EDITORIAL: Closing doors: Administration shuts offices that aid in legal immigration

President Donald Trump signs the first veto of his presidency in the Oval Office of the White House, Friday, March 15, 2019, in Washington. Trump issued the first veto, overruling Congress to protect his emergency declaration for border wall funding. (Evan Vucci | The Associated Press)

Donald Trump has waged a war against illegal immigration since before he was elected president. More recently he has tried to keep out refugees, who come to our borders seeking asylum.

His administration now is making it more difficult for foreign-born people — including those serving in our own military — to enter our country legally, and for U.S. citizens to adopt foreign-born children.

U.S. Citizenship and Immigration Services has confirmed reports that it is closing all of its field offices outside the United States, and many within the country as well. Twenty-four offices in 21 countries will be shuttered.

USCIS field offices process requests for the various types of visas to enter the United States, from temporary tourist, work and student permits. They also provide information and applicant services and help schedule interviews for non-asylum applications for residency and citizenship, including fiancée and permanent “green card” residency cards. In addition, they handle U.S. citizens’ adoptions of foreign-born children, and citizenship applications for U.S. service members stationed oversees.

Those services for military personnel also are being discontinued at several U.S. military bases stateside, including Fort Benning, Ga., Fort Jackson, S.C., and Fort Sill, Okla.

According to The Washington Post, the move comes “as the Trump administration is pressing to tighten the nation’s immigration controls and shift from family reunification to merit-based immigration. Department of Homeland Security officials say it is part of an overall effort to streamline U.S. immigration operations.”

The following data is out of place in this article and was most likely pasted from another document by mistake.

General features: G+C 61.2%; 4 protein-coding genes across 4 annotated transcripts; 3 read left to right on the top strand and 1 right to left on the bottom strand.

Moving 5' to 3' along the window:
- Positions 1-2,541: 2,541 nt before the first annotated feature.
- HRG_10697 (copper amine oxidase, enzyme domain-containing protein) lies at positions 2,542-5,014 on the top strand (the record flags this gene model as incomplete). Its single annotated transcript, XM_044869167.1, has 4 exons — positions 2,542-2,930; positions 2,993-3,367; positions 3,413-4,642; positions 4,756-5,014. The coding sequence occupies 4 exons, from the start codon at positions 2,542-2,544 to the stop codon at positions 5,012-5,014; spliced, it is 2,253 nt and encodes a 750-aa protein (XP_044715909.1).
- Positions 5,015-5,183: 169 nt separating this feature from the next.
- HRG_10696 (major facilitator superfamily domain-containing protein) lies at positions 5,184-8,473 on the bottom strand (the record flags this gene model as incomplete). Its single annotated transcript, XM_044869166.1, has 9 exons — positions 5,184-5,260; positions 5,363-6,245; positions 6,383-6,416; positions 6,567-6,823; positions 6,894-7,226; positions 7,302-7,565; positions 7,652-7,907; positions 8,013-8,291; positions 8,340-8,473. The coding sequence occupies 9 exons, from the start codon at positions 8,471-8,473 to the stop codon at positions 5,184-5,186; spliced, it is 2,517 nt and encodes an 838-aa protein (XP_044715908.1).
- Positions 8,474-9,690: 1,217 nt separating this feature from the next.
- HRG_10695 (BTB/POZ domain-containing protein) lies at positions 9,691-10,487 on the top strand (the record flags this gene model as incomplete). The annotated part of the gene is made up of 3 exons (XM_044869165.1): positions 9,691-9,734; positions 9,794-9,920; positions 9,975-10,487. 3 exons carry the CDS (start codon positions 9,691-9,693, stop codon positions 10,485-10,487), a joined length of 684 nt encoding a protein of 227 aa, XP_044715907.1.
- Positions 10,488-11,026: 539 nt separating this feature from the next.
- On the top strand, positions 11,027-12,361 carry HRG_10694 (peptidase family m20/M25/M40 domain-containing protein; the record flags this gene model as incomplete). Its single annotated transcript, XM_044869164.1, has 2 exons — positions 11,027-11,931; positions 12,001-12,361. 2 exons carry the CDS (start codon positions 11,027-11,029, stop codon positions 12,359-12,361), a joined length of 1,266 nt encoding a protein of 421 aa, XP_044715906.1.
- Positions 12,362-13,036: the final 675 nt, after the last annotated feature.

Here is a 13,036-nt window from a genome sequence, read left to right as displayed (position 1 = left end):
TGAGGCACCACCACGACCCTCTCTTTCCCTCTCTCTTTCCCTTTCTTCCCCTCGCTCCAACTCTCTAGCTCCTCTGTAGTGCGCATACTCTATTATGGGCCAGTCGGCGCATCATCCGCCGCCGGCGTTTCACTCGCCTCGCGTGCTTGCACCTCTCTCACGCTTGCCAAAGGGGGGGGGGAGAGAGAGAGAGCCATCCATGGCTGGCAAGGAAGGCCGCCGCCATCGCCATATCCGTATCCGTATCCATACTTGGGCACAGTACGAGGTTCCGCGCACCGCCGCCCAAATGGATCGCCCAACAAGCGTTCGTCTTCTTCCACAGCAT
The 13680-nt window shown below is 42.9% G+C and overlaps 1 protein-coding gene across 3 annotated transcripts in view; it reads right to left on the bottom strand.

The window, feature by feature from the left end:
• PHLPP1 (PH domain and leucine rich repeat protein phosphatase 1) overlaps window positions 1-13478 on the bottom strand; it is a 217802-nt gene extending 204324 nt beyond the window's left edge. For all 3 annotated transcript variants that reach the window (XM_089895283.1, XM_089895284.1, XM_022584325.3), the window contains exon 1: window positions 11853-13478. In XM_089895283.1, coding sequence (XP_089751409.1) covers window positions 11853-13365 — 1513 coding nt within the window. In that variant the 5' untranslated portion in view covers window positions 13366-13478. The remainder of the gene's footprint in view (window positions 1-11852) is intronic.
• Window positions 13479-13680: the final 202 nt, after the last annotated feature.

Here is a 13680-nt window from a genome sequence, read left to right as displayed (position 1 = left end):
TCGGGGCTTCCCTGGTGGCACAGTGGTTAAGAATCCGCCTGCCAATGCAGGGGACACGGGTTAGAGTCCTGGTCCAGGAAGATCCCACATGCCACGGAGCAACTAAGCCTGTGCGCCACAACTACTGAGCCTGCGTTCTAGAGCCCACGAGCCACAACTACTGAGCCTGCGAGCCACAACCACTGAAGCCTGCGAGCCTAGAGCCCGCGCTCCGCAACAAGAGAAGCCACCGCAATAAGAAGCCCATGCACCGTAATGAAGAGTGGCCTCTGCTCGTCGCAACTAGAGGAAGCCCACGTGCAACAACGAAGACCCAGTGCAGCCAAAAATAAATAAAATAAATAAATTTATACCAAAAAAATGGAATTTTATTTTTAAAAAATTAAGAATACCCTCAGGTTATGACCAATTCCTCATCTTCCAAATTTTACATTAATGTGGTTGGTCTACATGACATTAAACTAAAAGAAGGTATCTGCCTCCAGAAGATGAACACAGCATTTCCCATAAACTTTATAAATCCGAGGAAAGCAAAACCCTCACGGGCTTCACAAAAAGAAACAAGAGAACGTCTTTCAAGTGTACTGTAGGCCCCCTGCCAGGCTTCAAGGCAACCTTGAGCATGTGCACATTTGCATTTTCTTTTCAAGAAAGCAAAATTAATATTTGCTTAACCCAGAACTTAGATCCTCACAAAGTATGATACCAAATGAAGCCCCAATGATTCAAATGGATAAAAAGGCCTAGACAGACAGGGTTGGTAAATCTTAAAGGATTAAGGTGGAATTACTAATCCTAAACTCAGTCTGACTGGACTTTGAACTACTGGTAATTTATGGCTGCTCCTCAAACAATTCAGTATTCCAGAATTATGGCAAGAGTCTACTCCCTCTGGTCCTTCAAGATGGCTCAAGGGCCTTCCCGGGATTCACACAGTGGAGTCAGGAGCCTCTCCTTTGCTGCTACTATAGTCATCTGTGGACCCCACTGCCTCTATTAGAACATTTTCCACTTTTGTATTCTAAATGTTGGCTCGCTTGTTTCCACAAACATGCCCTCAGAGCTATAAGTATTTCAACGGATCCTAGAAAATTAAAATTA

However, the cost-cutting argument doesn’t hold water, as USCIS services are funded mostly through the fees people pay to use their services.

The closures seem to contradict President Trump’s repeated insistence that he welcomes legal immigrants, and that the only problem he has is with those who enter our country illegally. It seems logical that if that were the case, his administration would encourage people to use legal avenues to come here by making those avenues more accessible. Closing them altogether is more likely to drive more people to seek clandestine methods of entry.

“Our immigration system should celebrate diversity, not avoid it, and should allow families to stay together,” John S. Yang of Value Our Families, a family immigration advocacy group, said in a release responding to the closures. “We cannot allow Trump’s xenophobic strategy to dictate our immigration laws.”

For the time being, people outside the United States who need the services the USCIS now provides might seek help at U.S. embassies and consulates. Congress members should consider a resolution insisting that the offices remain open.

America has long been a beacon of hope for the oppressed and people seeking a new life. Our success as a country has generally been attributed to the diversity that our immigration policy has enabled. We should not close our doors to the very system that has helped give our country its strength.